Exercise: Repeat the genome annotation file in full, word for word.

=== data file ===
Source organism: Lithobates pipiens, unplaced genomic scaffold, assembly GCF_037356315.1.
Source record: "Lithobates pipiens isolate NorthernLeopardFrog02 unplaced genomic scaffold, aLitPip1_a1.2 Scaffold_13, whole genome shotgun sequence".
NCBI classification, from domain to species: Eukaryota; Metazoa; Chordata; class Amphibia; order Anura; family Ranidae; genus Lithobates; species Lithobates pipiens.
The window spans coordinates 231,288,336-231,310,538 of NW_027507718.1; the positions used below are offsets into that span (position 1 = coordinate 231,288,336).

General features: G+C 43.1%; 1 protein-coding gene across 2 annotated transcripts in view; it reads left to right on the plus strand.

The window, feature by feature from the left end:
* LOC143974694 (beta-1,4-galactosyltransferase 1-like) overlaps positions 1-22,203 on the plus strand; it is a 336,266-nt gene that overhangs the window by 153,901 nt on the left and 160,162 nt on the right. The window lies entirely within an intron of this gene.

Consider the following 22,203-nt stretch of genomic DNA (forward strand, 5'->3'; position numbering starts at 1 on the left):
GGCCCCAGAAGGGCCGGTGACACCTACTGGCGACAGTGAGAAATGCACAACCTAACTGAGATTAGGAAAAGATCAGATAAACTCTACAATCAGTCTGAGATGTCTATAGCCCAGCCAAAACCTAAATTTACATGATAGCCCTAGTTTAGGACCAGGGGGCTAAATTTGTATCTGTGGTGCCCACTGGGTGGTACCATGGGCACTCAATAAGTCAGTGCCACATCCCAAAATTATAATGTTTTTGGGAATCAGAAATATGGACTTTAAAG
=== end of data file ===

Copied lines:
Source organism: Lithobates pipiens, unplaced genomic scaffold, assembly GCF_037356315.1.
Source record: "Lithobates pipiens isolate NorthernLeopardFrog02 unplaced genomic scaffold, aLitPip1_a1.2 Scaffold_13, whole genome shotgun sequence".
NCBI classification, from domain to species: Eukaryota; Metazoa; Chordata; class Amphibia; order Anura; family Ranidae; genus Lithobates; species Lithobates pipiens.
The window spans coordinates 231,288,336-231,310,538 of NW_027507718.1; the positions used below are offsets into that span (position 1 = coordinate 231,288,336).

General features: G+C 43.1%; 1 protein-coding gene across 2 annotated transcripts in view; it reads left to right on the plus strand.

The window, feature by feature from the left end:
* LOC143974694 (beta-1,4-galactosyltransferase 1-like) overlaps positions 1-22,203 on the plus strand; it is a 336,266-nt gene that overhangs the window by 153,901 nt on the left and 160,162 nt on the right. The window lies entirely within an intron of this gene.

Consider the following 22,203-nt stretch of genomic DNA (forward strand, 5'->3'; position numbering starts at 1 on the left):
GGCCCCAGAAGGGCCGGTGACACCTACTGGCGACAGTGAGAAATGCACAACCTAACTGAGATTAGGAAAAGATCAGATAAACTCTACAATCAGTCTGAGATGTCTATAGCCCAGCCAAAACCTAAATTTACATGATAGCCCTAGTTTAGGACCAGGGGGCTAAATTTGTATCTGTGGTGCCCACTGGGTGGTACCATGGGCACTCAATAAGTCAGTGCCACATCCCAAAATTATAATGTTTTTGGGAATCAGAAATATGGACTTTAAAG